Research needs to establish the reliability and validity of the empirical tools that are designed to assess the pathways to care. Better research methods are needed to operationalize ethnicity and to define the degree of cultural diversity that exists within and between groups. Future research should examine whether regional differences exist regarding access to care for certain ethnic groups. Rates of admission for hospitalization and ER use need to be examined for a first episode of psychosis by different ethnic groups around the world and within a Canadian context.

Overall, few ethnic disparities were found in the pathways to care, but the disparity in ER use as the first point of contact, if replicated, may have implications for healthcare providers and the system. There may be a need not only to assess recent immigrants in all their languages and dialects to fully gauge the nuances of their histories for psychosis but also to improve rapport and engagement.54 The practice of relying upon family members or untrained volunteers for translation needs to be replaced with cultural interpretation services that meet government standards. High standards and excellent quality of care for EI services may not be sufficient for those programs that serve diverse ethnic communities; more healthcare providers may need to be hired who reflect the diversity of cultures and languages represented in the communities served in order to improve engagement and cultural sensitivity. In general, the healthcare system may need more specific information from ethnic leaders or elders about some of the more complex backgrounds and diverse experiences faced by certain ethnic groups to better serve and engage these populations. Clinicians may need to learn more details about the nonmedical supports and networks young people may seek help from to work more effectively with these youth and their networks. By identifying these important social and community supports, healthcare providers may be able to help young people navigate through the complicated mental healthcare system. Clinicians and researchers could approach these networks to help educate the various ethnic communities about psychosis and to streamline access to early intervention services for vulnerable groups who have traditionally experienced challenges accessing the healthcare system. These practical recommendations will need to be evaluated in their own right to assess whether they are feasible and whether they make a meaningful difference in accessing care.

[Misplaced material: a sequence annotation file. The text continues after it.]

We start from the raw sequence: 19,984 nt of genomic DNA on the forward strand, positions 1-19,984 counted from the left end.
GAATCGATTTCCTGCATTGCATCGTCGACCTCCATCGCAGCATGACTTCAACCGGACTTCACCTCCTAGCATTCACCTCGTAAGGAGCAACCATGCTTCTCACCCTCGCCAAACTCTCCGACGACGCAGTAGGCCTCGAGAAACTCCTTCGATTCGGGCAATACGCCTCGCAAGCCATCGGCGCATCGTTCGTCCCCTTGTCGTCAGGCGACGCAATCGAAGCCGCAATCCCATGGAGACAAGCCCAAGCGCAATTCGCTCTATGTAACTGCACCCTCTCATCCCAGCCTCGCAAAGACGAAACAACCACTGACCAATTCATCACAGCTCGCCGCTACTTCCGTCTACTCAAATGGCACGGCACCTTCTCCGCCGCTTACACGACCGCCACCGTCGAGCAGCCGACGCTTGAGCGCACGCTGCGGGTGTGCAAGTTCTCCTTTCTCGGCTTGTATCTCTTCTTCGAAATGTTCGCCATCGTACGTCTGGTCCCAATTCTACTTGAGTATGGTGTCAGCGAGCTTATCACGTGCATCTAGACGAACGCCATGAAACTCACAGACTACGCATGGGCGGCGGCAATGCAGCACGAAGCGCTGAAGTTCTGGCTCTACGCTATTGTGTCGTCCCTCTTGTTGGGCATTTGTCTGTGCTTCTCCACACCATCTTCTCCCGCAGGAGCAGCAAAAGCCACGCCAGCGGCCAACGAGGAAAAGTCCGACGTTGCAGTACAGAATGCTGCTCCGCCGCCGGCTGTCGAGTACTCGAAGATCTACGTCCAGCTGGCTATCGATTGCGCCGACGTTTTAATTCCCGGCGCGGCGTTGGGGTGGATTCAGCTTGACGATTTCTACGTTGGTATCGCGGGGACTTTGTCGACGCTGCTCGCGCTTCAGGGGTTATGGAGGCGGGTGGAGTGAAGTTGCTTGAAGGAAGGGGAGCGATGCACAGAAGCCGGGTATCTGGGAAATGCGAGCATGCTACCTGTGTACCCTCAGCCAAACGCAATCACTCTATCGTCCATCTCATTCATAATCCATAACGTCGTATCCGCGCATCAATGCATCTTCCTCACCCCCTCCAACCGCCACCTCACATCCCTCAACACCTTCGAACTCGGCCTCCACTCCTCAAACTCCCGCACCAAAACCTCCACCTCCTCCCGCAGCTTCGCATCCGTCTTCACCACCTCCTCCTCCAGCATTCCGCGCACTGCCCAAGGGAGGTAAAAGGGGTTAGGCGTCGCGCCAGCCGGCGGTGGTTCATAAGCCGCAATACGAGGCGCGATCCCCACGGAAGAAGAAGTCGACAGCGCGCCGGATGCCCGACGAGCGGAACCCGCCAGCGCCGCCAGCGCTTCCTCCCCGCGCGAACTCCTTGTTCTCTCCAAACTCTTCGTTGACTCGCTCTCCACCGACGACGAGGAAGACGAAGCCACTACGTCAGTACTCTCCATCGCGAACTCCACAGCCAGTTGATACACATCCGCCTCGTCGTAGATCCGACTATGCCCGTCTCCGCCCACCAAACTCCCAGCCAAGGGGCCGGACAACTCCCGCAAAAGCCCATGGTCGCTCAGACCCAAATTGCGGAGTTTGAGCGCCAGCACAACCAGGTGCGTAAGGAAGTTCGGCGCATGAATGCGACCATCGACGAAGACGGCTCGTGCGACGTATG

In conclusion, the extent to which ethnic variations in pathways to care are a result of the practices of mental health practitioners, the structure and composition of our healthcare system, or the cultural beliefs and customs of various ethnic groups remains unclear. However, it is clear that as centers around the world become more diverse, EI services will need to engage and to meet the varied needs of young people living within increasingly multiethnic and multilinguistic societies.


Dr. Archie would like to thank Dr. Kwame McKenzie and Dr. Chiachen Cheng for their comments on the manuscipt, as well as Julie Buffett, BAA, for her work in preparing the manuscript. The authors thank Jean McNiven, RN, Heather Hobbs, RN, Claudia Hampel, RN, Ivana Furimsky, RN, MN, and Simone MacMillan, BA, for their help with data collection. They would also like to thank Deborah Windell, BA (Hon.) for her help with coordinating the research project. This work was supported by the Ontario Mental Health Foundation.